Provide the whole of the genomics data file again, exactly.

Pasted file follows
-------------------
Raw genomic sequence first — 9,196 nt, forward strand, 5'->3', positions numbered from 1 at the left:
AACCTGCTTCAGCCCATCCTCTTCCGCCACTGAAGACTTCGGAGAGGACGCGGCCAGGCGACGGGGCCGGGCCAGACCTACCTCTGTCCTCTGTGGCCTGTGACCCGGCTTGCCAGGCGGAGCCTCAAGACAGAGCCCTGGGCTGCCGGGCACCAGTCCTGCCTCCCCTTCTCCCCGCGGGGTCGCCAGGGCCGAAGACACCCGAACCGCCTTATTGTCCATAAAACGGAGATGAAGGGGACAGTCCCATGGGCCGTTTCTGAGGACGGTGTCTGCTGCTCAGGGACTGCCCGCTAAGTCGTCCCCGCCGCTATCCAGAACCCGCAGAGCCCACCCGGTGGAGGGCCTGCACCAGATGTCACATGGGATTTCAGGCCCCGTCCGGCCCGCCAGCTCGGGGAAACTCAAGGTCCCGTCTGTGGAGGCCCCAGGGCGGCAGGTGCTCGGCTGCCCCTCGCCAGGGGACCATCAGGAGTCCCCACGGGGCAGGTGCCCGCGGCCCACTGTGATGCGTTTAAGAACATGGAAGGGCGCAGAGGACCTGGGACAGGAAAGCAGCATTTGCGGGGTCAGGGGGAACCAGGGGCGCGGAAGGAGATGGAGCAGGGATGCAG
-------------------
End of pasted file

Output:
Raw genomic sequence first — 9,196 nt, forward strand, 5'->3', positions numbered from 1 at the left:
AACCTGCTTCAGCCCATCCTCTTCCGCCACTGAAGACTTCGGAGAGGACGCGGCCAGGCGACGGGGCCGGGCCAGACCTACCTCTGTCCTCTGTGGCCTGTGACCCGGCTTGCCAGGCGGAGCCTCAAGACAGAGCCCTGGGCTGCCGGGCACCAGTCCTGCCTCCCCTTCTCCCCGCGGGGTCGCCAGGGCCGAAGACACCCGAACCGCCTTATTGTCCATAAAACGGAGATGAAGGGGACAGTCCCATGGGCCGTTTCTGAGGACGGTGTCTGCTGCTCAGGGACTGCCCGCTAAGTCGTCCCCGCCGCTATCCAGAACCCGCAGAGCCCACCCGGTGGAGGGCCTGCACCAGATGTCACATGGGATTTCAGGCCCCGTCCGGCCCGCCAGCTCGGGGAAACTCAAGGTCCCGTCTGTGGAGGCCCCAGGGCGGCAGGTGCTCGGCTGCCCCTCGCCAGGGGACCATCAGGAGTCCCCACGGGGCAGGTGCCCGCGGCCCACTGTGATGCGTTTAAGAACATGGAAGGGCGCAGAGGACCTGGGACAGGAAAGCAGCATTTGCGGGGTCAGGGGGAACCAGGGGCGCGGAAGGAGATGGAGCAGGGATGCAG